LeBron James Writes a Children’s Book; What to Read (and Listen to) This Week | Book Pulse

LeBron James is writing a children’s book. My Dark Vanessa by Kate Elizabeth Russell continues to build buzz. The March LibraryReads list is out, as are AudioFile’s top picks for the month. “Doomer Lit” gets explored. In Maine, a letter to the editor maintains that getting drugs is easier than getting a library card.

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Reading and Listening Lists

The March LibraryReads list is out. My Dark Vanessa by Kate Elizabeth Russell (William Morrow: Harper) is the top pick.

Essence picks “6 Books That Celebrate Being Black And Proud.”

The 2020 BooktubeSFF Awards shortlists are announced. These are the awards chosen by the SFF fan community on YouTube. Locus has the list.

LitHub picks “10 new books to get you through the week.”

CrimeReads picks “7 Debut Novels You Should Read in February.”

AudioFile’s Best Audiobooks of February are announced.

Reviews

The NYT reviews The Man in the Red Coat by Julian Barnes (Knopf): “It is not a pure biography or history, but an ever-widening gyre of the scandals, art, theory and fashions of the time.”

NPR reviews Dark Towers: Deutsche Bank, Donald Trump, and an Epic Trail of Destruction by David Enrich (Custom House: Harper; LJ starred review): “the book has enough detail to make its case that Deutsche Bank was more than just one more rogue bank; it is a cautionary tale of what happens when a bank pursues profits at any cost.” Also, The Man in the Red Coat by Julian Barnes (Knopf): “a wonderful demonstration of the sort of free-range intellectual curiosity Barnes feels has been stymied by the xenophobia and national chauvinism behind Brexit.”

USA Today reviews The Adventurer's Son: A Memoir by Roman Dial (William Morrow: Harper), giving it 3.5 stars and calling it a “deeply felt, sad saga.”

Entertainment Weekly’s reviews of The Illness Lesson by Clare Beams (Doubleday: Random House), and Apeirogon by Colum McCann (Random House; LJ starred review) are now online. EW calls both “dense novels worth sinking into.”

The Washington Post reviews Amnesty by Aravind Adiga (Scribner: S. & S.; LJ starred review): “The scarcity of kindness in “Amnesty” is the author’s lasting accusation.” Also, Counterpoint: A Memoir of Bach and Mourning by Philip Kennicott (W.W. Norton): “Despite the ephemeral nature of his goal, we are enriched by Kennicott’s ability to face, head-on, personal and creative hardship as he seeks what is important for us all. Through Bach, Kennicott discovers his own ability to love.” Independence Square by A. D. Miller (Pegasus Books: W. W. Norton): “a tense, private tale set against the Orange Revolution but evoking the whole complicated enterprise of spycraft and nation-building.”

Briefly Noted

LeBron James is writing a children’s book. It will be called I Promise and is due out from Harper in August. He will have a middle-grade book out next year. Entertainment Weekly reports.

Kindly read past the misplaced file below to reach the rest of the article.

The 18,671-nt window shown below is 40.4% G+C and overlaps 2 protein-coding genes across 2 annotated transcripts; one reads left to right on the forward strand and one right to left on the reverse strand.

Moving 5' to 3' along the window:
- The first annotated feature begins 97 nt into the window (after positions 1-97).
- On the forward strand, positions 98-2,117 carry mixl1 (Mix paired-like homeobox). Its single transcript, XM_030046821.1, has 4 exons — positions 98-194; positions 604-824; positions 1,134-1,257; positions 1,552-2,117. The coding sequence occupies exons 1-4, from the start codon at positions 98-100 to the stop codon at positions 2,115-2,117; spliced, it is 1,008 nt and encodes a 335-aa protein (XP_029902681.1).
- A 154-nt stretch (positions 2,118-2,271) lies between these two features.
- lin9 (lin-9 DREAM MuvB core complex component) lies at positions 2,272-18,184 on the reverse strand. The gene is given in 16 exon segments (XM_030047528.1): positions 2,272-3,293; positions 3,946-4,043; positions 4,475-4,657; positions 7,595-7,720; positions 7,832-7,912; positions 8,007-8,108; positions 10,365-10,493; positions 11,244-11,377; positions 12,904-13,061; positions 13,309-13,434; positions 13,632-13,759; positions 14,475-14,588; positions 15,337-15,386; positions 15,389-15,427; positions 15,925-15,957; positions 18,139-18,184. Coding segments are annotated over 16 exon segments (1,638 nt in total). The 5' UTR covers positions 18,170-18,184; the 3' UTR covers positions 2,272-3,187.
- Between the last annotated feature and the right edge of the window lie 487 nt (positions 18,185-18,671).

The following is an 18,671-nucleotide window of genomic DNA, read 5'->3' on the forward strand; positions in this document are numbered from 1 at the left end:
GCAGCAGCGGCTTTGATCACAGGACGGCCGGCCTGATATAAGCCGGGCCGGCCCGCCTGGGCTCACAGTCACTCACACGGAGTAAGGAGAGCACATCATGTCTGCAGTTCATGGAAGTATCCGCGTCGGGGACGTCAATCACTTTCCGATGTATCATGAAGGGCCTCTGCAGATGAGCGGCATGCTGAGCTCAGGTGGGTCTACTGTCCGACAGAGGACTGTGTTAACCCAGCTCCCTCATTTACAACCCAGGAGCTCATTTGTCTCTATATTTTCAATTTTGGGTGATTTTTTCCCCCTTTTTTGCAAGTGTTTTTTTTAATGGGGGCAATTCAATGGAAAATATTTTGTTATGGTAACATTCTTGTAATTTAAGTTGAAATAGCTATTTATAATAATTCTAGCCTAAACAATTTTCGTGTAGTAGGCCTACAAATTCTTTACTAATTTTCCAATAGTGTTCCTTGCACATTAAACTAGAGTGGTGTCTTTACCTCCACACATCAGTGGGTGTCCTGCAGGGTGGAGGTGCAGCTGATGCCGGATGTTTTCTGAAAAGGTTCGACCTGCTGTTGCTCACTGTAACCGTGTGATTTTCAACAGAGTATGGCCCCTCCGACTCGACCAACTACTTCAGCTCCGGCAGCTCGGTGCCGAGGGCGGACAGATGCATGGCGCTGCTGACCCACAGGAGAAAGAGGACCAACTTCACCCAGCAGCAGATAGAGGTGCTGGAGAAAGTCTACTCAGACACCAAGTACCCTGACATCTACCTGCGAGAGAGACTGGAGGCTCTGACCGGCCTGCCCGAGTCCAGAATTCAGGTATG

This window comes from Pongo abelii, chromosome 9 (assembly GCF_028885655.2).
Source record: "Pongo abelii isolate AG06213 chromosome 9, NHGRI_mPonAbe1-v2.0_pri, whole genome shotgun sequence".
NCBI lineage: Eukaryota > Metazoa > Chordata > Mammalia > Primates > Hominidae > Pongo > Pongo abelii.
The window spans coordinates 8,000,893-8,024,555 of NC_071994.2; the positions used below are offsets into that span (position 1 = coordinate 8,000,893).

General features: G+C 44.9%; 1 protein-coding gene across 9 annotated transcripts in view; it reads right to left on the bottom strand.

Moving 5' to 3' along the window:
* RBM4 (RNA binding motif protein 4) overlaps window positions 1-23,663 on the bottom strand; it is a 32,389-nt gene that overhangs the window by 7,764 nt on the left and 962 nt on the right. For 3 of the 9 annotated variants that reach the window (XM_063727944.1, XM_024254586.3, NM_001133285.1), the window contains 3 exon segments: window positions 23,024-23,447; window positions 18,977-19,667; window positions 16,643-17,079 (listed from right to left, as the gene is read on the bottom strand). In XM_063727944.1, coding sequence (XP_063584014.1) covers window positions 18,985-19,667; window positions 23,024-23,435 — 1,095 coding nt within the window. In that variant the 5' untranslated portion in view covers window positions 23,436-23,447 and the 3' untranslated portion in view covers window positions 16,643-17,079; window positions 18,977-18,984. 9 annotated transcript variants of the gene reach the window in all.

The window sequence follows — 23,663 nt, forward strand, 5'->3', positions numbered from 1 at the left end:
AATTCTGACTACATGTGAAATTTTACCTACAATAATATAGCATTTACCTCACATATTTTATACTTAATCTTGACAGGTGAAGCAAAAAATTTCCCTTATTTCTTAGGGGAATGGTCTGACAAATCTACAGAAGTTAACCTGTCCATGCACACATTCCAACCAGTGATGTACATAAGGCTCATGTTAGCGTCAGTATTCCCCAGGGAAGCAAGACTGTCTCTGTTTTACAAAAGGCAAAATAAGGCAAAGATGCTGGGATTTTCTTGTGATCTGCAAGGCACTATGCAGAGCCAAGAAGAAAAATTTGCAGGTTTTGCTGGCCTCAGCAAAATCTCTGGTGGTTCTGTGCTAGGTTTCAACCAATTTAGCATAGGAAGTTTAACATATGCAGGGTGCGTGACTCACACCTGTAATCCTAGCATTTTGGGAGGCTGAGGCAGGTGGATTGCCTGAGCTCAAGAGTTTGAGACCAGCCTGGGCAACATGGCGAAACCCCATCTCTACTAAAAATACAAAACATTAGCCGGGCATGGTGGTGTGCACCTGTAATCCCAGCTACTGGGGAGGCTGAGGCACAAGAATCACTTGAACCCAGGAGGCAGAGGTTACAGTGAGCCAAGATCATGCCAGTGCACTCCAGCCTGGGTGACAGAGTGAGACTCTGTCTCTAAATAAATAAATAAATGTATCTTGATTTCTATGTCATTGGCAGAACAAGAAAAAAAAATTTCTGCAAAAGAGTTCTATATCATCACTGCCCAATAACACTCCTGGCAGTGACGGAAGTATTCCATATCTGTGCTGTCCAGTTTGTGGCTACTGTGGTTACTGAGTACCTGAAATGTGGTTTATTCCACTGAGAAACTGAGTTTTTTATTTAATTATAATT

Vulture features Kate Elizabeth Russell, My Dark Vanessa (William Morrow: Harper). There is also an excerpt.

Entertainment Weekly excerpts The Shadows by Alex North (Celadon Books: Macmillan). Also, a first look at A Tale of Witchcraft by Chris Colfer (Little, Brown Books for Young Readers: Hachette).

Time features Real Life by Brandon Taylor (Riverhead: Penguin). Also an excerpt of Whistleblower: My Journey to Silicon Valley and Fight for Justice at Uber by Susan Fowler (Viking: Penguin) and one from Golden Gates: Fighting for Housing in America by Conor Dougherty (Penguin).

Paste excerpts Road Out of Winter by Alison Stine (MIRA: Harper).

Brandon Taylor, Real Life (Riverhead: Penguin), has an essay in LitHub.

The Washington Post has a feature on Diane Keaton, Brother & Sister: A Memoir (Knopf).

Vogue showcases Uniform by Kacey Jeffers (Self-Published).

The Guardian interviews Cho Nam-Joo, Kim Jiyoung, Born 1982 (Liveright: W.W. Norton).

Entertainment Weekly interviews Heather Cocks and Jessica Morgan, The Heir Affair (Grand Central: Hachette).

LitHub reprints a letter to the editor of a local paper in Maine about how drugs are easier to get than a public library card.

Wired writes that the “Hottest New Literary Genre is ‘Doomer Lit’.” It is part of Climate Fiction (Cli-Fi) but with a dark, pessimistic, edge.

The August Wilson African American Cultural Center in Pittsburgh is planning a new permanent exhibition: “August Wilson: A Writer’s Landscape.” The NYT reports.

Sarah Crichton has been named editor-in-chief and v-p at Henry Holt. Shelf Awareness has details.

Authors on Air

Vanity Fair reports that Dennis Lehane will write episodes of HBO’s adaptation of Stephen King’s The Outsider.

Denis Johnson’s The Stars at Noon is headed to the big screen with Robert Pattinson and Margaret Qualley to star. Variety has details.

The Saint is set for the movies again. It is based on the books by Leslie Charteris. Deadline reports that Rocketman direction Dexter Fletcher will helm the new film.

PBS NewsHour excerpts American Prison: A Reporter's Undercover Journey into the Business of Punishment by Shane Bauer (Penguin). Also, Isabel Allende talks about studying people for material for her novels.

Essence features the new Madam C. J. Walker biopic Self Made.

Gizmodo lists eight SFF books getting adapted this year.

NPR’s Fresh Air remembers A.E. Hotchner.

A new clip from The Clone Wars: The Final Season is out. The last season stars on Friday.

The Today show features Broken Faith: Inside the Word of Faith Fellowship, One of America's Most Dangerous Cults by Mitch Weiss and Holbrook Mohr (Hanover Square: Harper). Also, See You on Sunday: A Cookbook for Family and Friends by Sam Sifton (Random House).

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